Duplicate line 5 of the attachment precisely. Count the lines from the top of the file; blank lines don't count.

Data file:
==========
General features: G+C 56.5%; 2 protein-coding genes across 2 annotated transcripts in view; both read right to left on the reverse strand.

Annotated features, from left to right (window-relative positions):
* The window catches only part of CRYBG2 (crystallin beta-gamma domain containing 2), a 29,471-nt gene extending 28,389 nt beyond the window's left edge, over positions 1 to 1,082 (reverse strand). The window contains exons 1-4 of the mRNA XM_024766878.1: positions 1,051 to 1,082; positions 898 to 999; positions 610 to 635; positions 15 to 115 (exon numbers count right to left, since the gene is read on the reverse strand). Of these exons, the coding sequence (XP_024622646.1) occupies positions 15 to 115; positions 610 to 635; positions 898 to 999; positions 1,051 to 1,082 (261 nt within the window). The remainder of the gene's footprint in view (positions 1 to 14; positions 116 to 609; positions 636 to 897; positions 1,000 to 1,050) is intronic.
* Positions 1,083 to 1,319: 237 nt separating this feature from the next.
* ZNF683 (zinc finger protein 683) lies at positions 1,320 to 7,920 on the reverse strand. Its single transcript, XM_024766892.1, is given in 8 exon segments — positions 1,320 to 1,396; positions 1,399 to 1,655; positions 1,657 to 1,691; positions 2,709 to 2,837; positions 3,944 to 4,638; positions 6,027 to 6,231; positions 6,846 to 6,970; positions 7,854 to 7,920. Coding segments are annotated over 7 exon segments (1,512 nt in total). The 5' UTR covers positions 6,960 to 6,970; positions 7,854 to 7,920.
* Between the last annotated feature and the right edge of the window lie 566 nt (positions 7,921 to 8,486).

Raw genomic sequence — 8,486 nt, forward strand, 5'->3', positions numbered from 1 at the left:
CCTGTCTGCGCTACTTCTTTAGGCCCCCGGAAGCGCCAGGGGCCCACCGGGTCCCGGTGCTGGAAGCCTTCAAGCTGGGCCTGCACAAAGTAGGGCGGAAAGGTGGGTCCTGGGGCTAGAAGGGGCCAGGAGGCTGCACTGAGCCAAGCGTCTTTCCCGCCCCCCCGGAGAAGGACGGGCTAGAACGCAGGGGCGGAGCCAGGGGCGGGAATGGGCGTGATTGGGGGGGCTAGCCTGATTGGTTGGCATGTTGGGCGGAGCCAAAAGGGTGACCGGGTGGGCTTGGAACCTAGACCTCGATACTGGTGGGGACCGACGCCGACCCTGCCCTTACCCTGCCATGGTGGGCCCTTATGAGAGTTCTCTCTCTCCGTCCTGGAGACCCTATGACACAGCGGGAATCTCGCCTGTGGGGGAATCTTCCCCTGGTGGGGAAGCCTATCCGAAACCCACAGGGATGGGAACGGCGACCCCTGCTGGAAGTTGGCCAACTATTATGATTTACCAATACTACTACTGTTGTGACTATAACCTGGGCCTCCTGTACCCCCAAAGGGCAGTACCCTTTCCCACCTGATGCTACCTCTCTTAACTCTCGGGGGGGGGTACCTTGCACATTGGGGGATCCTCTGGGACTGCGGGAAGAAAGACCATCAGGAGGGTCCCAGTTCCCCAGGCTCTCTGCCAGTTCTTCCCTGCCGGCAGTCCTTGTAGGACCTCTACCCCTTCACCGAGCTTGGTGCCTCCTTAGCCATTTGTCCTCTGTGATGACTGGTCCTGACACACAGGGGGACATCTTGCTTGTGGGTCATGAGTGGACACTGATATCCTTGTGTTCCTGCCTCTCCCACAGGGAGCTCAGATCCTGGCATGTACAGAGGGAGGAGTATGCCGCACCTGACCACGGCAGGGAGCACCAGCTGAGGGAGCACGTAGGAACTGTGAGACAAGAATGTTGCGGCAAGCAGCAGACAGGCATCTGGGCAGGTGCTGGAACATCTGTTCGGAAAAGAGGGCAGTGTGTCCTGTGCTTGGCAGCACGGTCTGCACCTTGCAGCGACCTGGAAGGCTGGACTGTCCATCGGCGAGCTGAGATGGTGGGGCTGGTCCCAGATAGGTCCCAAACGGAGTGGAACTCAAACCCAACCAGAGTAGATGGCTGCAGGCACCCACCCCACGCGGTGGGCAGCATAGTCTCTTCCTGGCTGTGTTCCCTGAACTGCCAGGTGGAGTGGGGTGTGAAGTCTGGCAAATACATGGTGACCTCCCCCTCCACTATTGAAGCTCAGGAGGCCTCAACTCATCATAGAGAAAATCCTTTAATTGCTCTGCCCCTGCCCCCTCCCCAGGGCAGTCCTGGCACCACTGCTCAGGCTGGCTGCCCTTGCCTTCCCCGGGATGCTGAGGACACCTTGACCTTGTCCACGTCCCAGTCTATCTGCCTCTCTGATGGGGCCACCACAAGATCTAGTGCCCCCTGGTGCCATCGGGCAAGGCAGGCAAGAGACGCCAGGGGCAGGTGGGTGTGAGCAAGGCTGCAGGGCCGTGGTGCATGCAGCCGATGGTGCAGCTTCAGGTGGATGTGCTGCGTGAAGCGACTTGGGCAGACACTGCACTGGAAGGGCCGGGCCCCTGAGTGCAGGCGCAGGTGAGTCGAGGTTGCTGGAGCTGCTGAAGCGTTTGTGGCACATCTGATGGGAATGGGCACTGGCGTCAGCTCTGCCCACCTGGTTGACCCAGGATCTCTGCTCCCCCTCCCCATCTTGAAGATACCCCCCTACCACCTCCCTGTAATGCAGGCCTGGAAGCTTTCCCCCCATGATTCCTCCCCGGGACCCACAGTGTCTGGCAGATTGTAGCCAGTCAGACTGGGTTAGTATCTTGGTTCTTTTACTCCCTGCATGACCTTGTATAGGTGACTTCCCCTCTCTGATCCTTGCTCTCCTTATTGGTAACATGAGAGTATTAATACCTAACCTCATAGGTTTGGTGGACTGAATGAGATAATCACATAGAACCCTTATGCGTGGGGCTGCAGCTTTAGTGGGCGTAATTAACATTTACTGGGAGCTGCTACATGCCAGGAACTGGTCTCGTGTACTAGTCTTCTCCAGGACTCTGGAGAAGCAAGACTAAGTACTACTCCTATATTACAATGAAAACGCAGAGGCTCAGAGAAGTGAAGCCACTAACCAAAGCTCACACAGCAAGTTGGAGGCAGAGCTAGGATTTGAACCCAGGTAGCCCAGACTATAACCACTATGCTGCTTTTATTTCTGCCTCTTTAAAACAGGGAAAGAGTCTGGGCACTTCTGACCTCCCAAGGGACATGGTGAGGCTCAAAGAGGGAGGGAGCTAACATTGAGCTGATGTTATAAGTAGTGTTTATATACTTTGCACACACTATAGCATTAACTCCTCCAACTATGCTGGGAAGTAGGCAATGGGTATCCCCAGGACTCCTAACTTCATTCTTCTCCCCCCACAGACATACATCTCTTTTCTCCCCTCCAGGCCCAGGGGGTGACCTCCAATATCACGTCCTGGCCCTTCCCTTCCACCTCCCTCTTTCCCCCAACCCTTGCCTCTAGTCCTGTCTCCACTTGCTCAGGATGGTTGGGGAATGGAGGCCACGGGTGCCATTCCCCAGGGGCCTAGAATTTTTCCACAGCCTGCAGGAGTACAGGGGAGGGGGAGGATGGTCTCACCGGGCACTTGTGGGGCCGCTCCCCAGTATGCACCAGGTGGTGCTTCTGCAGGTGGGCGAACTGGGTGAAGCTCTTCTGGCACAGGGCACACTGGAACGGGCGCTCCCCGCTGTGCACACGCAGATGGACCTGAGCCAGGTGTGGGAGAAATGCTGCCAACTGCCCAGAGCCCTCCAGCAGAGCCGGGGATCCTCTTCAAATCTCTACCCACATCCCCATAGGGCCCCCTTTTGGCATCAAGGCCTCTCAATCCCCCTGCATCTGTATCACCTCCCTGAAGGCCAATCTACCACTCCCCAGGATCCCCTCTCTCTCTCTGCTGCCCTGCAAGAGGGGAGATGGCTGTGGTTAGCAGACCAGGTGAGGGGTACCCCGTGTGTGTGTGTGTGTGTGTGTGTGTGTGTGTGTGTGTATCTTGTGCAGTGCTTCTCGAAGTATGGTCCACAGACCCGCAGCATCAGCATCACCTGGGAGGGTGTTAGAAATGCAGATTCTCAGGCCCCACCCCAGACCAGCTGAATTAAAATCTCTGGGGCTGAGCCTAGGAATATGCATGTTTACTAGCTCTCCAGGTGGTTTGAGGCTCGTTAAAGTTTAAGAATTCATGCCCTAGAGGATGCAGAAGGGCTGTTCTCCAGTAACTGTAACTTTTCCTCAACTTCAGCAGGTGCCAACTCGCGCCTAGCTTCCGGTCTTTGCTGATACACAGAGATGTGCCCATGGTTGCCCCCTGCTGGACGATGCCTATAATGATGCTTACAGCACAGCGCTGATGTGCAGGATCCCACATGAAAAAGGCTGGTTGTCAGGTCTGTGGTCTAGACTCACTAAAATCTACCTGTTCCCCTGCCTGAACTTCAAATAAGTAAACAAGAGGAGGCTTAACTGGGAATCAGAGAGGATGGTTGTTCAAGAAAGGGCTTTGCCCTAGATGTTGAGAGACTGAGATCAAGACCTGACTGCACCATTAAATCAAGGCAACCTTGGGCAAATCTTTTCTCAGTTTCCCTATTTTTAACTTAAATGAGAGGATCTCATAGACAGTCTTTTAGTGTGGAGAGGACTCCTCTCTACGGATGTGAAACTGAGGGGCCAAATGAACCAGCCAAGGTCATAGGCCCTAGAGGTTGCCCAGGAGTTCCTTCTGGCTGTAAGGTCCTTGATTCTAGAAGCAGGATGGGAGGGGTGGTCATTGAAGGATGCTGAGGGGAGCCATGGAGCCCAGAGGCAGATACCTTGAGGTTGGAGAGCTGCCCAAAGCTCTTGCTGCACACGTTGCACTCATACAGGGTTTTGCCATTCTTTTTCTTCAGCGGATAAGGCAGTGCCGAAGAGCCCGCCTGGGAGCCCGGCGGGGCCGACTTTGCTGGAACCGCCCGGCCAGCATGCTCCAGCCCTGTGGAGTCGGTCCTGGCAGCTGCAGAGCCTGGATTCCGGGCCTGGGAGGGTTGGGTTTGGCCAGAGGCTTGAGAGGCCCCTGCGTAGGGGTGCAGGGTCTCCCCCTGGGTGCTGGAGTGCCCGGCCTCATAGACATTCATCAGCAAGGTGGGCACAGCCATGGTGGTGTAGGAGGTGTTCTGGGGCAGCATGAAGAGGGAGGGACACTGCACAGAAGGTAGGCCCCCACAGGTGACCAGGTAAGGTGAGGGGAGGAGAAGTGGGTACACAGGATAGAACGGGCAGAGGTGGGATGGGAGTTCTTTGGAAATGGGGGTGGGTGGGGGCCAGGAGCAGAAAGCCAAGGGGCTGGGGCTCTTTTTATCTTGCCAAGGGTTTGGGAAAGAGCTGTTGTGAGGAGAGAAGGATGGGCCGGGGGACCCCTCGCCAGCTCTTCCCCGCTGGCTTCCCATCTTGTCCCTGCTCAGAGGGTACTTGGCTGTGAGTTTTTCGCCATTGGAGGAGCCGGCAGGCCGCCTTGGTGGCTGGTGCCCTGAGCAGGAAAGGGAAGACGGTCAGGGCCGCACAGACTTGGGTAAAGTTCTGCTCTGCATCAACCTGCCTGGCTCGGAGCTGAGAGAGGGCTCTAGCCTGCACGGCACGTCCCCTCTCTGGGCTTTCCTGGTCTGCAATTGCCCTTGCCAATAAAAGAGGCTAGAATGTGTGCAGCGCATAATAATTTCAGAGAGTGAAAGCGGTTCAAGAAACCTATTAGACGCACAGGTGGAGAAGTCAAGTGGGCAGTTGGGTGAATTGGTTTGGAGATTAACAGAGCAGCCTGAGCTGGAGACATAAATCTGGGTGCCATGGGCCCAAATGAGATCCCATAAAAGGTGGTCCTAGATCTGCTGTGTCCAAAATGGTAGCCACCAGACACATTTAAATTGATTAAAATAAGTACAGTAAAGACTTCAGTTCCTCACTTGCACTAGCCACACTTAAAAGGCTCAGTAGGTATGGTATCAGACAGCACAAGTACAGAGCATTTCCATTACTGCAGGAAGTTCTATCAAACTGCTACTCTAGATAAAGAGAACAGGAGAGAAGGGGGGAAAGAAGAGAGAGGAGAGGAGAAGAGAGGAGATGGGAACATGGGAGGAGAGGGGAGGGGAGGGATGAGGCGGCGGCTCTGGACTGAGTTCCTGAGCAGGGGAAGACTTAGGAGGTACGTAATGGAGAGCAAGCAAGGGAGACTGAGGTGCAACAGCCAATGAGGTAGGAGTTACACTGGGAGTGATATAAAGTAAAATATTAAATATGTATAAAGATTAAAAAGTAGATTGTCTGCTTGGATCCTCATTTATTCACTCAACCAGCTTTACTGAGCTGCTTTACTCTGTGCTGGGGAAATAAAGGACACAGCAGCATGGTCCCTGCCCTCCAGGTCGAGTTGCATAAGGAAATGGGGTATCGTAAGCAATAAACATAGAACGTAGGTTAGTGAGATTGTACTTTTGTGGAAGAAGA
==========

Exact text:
* ZNF683 (zinc finger protein 683) lies at positions 1,320 to 7,920 on the reverse strand. Its single transcript, XM_024766892.1, is given in 8 exon segments — positions 1,320 to 1,396; positions 1,399 to 1,655; positions 1,657 to 1,691; positions 2,709 to 2,837; positions 3,944 to 4,638; positions 6,027 to 6,231; positions 6,846 to 6,970; positions 7,854 to 7,920. Coding segments are annotated over 7 exon segments (1,512 nt in total). The 5' UTR covers positions 6,960 to 6,970; positions 7,854 to 7,920.